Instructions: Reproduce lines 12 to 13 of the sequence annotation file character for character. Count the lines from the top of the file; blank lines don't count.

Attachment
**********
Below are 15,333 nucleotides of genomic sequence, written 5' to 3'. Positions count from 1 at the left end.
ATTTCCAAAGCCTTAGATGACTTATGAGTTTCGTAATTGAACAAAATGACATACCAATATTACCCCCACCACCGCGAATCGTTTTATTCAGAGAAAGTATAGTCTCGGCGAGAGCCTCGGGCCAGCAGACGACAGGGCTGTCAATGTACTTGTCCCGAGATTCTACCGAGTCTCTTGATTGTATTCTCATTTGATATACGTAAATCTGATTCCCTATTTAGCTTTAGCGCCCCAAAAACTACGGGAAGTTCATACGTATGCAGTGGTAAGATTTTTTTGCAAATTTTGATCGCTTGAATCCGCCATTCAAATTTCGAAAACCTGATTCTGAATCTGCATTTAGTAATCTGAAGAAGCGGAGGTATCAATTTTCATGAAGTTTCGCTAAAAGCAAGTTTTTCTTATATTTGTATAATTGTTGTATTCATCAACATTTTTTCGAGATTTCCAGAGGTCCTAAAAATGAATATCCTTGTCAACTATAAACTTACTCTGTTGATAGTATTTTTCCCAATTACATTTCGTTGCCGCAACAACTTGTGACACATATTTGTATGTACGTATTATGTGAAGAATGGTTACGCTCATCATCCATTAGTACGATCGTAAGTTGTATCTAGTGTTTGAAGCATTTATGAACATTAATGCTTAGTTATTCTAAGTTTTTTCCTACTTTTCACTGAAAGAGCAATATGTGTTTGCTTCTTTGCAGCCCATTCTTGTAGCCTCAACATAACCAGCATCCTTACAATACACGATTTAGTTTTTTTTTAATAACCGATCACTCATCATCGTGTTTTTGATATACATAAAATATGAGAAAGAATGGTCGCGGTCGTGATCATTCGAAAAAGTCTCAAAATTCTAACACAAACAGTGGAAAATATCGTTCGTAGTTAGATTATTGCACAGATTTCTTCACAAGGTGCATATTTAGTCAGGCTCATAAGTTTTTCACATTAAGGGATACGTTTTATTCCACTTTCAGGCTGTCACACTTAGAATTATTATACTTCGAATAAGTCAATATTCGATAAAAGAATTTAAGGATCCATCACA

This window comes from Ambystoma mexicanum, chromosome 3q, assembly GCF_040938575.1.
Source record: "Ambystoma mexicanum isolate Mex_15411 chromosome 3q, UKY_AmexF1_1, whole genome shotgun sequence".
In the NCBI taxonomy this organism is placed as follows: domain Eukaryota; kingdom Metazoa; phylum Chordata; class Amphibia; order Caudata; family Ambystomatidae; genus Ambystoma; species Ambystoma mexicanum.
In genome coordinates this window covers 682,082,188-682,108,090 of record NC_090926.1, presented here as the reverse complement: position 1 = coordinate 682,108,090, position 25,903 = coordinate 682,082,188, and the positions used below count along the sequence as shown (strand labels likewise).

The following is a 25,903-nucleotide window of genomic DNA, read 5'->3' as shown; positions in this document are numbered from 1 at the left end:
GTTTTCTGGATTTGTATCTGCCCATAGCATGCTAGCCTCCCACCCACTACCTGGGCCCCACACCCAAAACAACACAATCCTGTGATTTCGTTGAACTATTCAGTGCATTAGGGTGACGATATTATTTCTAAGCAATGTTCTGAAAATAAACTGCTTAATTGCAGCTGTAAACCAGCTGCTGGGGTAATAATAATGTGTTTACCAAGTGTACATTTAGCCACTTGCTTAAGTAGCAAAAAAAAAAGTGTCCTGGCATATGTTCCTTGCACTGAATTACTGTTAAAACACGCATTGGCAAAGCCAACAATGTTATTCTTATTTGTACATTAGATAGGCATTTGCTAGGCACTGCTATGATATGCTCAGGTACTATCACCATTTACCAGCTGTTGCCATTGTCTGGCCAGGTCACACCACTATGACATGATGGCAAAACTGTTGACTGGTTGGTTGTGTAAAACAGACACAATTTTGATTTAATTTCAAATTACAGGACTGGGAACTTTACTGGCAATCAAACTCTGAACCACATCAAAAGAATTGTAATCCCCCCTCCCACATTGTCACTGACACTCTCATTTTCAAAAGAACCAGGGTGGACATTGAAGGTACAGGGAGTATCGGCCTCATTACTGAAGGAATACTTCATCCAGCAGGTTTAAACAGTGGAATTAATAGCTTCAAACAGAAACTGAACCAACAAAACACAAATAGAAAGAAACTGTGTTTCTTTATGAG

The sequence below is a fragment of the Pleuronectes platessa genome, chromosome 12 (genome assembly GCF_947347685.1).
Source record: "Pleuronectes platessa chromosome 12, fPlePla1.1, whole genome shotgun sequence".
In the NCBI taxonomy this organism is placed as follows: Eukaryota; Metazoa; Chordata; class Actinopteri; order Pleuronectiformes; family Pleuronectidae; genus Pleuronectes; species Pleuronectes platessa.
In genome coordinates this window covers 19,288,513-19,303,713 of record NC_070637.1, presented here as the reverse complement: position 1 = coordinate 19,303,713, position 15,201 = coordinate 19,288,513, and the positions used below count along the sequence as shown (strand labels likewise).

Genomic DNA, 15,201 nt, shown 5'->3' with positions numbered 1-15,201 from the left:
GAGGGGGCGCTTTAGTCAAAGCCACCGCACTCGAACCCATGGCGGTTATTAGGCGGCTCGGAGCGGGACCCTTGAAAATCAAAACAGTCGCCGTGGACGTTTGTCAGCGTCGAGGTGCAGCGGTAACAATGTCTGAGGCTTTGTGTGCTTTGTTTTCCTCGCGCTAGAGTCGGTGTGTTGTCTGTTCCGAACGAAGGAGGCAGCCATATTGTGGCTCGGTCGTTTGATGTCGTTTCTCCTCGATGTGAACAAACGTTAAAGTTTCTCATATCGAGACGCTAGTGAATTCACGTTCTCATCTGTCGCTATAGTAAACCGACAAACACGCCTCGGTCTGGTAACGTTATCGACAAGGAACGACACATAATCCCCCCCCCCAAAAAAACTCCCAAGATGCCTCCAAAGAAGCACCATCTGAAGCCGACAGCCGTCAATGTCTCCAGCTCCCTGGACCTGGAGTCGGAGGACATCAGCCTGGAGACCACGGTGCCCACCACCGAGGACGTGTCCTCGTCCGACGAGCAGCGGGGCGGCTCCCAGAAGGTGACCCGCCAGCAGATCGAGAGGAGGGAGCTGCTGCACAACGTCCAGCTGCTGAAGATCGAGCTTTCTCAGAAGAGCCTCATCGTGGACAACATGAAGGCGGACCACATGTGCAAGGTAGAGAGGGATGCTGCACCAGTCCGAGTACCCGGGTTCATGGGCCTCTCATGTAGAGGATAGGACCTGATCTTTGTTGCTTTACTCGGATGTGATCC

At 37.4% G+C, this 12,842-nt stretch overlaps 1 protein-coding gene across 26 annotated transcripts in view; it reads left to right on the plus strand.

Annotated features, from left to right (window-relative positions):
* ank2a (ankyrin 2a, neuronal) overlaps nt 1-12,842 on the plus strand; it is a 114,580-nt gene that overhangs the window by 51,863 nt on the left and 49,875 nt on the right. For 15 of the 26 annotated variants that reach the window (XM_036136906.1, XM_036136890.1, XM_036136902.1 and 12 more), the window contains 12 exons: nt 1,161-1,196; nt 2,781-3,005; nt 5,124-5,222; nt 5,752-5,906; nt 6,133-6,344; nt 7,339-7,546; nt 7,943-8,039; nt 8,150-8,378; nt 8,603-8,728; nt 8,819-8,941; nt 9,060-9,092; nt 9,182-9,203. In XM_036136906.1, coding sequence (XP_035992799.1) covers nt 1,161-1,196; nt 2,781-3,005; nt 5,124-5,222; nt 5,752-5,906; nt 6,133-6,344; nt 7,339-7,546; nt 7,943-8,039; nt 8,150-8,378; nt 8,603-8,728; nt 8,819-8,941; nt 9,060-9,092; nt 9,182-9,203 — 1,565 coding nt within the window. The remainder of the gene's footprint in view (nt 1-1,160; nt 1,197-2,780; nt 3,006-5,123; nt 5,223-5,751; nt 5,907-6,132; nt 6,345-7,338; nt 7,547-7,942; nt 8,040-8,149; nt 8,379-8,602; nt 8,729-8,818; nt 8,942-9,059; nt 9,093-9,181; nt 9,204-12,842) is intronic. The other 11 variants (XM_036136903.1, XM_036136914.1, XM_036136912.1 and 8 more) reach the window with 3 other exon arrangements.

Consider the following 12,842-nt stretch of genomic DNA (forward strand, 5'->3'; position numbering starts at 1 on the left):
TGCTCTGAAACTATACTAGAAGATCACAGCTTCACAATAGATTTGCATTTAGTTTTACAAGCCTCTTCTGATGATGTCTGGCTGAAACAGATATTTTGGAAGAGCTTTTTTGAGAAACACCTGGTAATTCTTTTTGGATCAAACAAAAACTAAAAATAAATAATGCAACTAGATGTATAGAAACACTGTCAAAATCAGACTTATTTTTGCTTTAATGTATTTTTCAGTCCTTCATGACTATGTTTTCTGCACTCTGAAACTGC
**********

In genome coordinates this window covers 19,288,513-19,303,713 of record NC_070637.1, presented here as the reverse complement: position 1 = coordinate 19,303,713, position 15,201 = coordinate 19,288,513, and the positions used below count along the sequence as shown (strand labels likewise).

Genomic DNA, 15,201 nt, shown 5'->3' with positions numbered 1-15,201 from the left: